From our Daily Report:

Palestine
Jerusalem

Podcast: the electoral dilemma in apartheid Jerusalem

Amid the mounting horror in Gaza, Israel held municipal elections—which saw gains for the ultra-Zionist right, including in Jerusalem. But the city for the first time saw a Palestinian council candidate—Sondos Alhot, a pro-coexistence activist who ran with a new list called Kol Toshaveha (All Its Residents). Her candidacy, which came in defiance of a boycott called by the Palestinian leadership, nonetheless posed a challenge to the system of apartheid Israel has imposed in the Holy City. In Episode 215 of the CounterVortex podcast, Bill Weinberg explores what this electoral question may tell us about the prospects for an eventual just peace in historic Palestine. Listen on SoundCloud or via Patreon. (Photo: RJA1988 via Jurist)

East Asia
ĂśrĂĽmqi Road

China: activist filmmaker faces prison

Police in China charged Chen Pin Lin, director of documentary Not the Foreign Force, with “picking quarrels and provoking trouble,” according to Chinese human rights monitors Weiquanwang and Civil Rights & Livelihood Watch. The charge, an offense under Article 293 of China’s Criminal Act, has been widely criticized for its elusive definition and use against dissidents and human rights defenders. The film, also known as ĂśrĂĽmqi Road in Chinese, depicts the nationwide protests against COVID-19 lockdown measures in China. Posted online by Chen under the pseudonym “Plato,” the film criticizes the Chinese government for attempting to blame foreign forces for the protests. (Image via YouTube)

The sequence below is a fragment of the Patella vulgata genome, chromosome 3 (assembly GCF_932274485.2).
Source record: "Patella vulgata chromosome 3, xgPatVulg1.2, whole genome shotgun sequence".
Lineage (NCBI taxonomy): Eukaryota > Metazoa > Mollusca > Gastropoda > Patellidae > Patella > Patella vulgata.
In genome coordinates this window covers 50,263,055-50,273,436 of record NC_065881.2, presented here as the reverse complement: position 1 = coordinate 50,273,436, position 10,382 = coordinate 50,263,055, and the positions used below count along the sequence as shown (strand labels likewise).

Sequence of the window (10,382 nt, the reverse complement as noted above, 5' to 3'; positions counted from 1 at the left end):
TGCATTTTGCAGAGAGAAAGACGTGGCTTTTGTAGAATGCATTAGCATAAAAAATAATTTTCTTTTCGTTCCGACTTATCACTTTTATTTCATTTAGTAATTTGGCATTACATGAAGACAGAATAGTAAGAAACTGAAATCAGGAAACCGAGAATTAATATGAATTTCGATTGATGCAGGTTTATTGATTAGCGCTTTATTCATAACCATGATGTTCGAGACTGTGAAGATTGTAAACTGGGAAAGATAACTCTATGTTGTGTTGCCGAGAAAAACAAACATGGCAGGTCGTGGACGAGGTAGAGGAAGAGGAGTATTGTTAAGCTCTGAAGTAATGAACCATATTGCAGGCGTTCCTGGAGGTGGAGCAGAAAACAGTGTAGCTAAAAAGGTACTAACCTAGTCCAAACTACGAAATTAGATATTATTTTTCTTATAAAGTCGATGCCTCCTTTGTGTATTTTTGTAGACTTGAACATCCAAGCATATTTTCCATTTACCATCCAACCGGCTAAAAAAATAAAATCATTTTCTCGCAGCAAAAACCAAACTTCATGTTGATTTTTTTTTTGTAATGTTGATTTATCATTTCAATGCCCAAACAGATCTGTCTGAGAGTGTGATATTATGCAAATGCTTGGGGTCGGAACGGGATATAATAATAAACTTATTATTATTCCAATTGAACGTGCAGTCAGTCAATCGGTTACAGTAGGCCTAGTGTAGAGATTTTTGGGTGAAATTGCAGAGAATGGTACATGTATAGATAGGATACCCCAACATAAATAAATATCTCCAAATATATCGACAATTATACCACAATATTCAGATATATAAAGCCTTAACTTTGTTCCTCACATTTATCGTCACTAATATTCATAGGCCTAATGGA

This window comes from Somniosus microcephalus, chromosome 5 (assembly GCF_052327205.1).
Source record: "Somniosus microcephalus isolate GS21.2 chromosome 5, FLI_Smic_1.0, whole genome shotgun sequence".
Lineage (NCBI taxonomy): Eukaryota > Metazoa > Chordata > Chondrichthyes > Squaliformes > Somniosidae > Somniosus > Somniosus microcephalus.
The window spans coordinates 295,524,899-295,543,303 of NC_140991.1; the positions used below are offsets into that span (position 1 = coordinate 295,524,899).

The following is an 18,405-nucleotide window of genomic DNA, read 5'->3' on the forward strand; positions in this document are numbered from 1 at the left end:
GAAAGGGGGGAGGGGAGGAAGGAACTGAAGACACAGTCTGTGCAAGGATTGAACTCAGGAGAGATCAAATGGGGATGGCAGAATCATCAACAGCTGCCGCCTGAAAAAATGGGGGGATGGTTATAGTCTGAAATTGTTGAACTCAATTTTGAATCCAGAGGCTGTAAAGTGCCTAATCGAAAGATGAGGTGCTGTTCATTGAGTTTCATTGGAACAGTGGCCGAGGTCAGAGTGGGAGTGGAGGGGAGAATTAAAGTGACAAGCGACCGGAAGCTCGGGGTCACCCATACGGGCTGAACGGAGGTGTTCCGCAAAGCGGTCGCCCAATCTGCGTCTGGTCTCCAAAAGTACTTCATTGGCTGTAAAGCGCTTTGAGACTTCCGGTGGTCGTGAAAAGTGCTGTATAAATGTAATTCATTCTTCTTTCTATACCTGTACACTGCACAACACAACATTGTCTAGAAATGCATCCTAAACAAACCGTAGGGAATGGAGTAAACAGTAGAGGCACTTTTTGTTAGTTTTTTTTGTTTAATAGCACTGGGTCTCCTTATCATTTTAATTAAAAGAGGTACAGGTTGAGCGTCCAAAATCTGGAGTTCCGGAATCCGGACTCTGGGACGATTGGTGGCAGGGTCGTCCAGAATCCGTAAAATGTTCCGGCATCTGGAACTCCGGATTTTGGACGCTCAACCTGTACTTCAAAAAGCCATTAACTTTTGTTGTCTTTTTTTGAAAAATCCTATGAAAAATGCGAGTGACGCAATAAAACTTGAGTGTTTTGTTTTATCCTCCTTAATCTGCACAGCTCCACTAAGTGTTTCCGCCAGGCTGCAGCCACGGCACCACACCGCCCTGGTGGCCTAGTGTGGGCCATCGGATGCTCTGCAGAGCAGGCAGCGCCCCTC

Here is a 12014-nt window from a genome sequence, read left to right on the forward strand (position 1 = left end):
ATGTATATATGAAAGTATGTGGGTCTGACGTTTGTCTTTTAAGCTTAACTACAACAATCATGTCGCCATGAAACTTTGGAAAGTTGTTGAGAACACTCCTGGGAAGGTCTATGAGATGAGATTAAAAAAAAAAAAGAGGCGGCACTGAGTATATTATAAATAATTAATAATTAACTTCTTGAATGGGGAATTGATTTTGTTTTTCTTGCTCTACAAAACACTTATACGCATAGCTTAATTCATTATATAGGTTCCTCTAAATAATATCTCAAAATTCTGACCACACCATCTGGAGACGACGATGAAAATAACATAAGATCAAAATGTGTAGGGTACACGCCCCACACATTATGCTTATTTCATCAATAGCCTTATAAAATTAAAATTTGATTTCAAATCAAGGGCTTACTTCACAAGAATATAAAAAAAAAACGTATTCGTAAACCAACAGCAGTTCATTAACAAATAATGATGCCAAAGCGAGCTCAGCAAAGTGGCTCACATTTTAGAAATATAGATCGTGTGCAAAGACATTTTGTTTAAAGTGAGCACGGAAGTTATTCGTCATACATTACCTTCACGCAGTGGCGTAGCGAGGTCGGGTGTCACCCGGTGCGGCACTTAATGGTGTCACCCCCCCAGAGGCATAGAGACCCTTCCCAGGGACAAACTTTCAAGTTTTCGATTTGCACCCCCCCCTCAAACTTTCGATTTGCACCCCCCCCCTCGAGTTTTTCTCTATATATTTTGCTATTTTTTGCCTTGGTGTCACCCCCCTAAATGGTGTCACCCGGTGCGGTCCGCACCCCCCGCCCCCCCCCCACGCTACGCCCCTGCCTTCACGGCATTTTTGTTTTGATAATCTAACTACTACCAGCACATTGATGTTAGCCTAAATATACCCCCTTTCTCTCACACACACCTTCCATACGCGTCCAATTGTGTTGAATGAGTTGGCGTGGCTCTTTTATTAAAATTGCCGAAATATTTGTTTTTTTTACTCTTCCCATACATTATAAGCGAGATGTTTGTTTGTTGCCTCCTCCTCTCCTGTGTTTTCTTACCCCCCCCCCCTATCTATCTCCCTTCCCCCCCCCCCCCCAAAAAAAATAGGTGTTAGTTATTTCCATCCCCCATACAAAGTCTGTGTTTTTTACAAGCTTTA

Africa
ethiopia

Ethiopia: ‘secret committee’ to suppress Oromo insurgency

An investigation published by Reuters reveals that a “secret committee” of high-ranking officials in Ethiopia has been overseeing a campaign of extra-judicial killings, illegal detentions and other human rights violations in an effort to eliminate the Oromo Liberation Army (OLA)insurgent group. The so-called Koree Nageenyaa (Security Committee in the Oromo language) has ordered “hundreds of arrests” and “dozens of killings” of any persons suspected of involvement with the OLA, as well as a “massacre of 14 shepherds in Oromia in 2021 that the government has previously blamed on OLA fighters.” The Koree Nageenyaa is reportedly headed by Prime Minister Abiy’s former chief of staff and current president of the Oromia region, Shimelis Abdisa. (Map: Political Geography Now)

Syria
al-zar

Turkish air-strikes deepen privation in northeast Syria

Months of Turkish air-strikes on Kurdish-controlled northeast Syria have left more than a million people without power and double that number with no reliable access to water. Starting in early October, an initial series of heavy Turkish drone strikes knocked out civilian infrastructure and killed dozens—apparent retaliation for a suicide bombing outside a government building in Ankara. The strikes have intensified since. Attacks in December and January struck healthcare facilities as well as roads that are key for aid access, while a series of strikes in mid-January hit even more power stations. (Photo: al-Zarba oil field in northeast Syria, after it was hit by an air-strike in mid-January. Credit: Ivan Hasseeb/TNH)

Palestine
IDF

UN rights experts warn against arms exports to Israel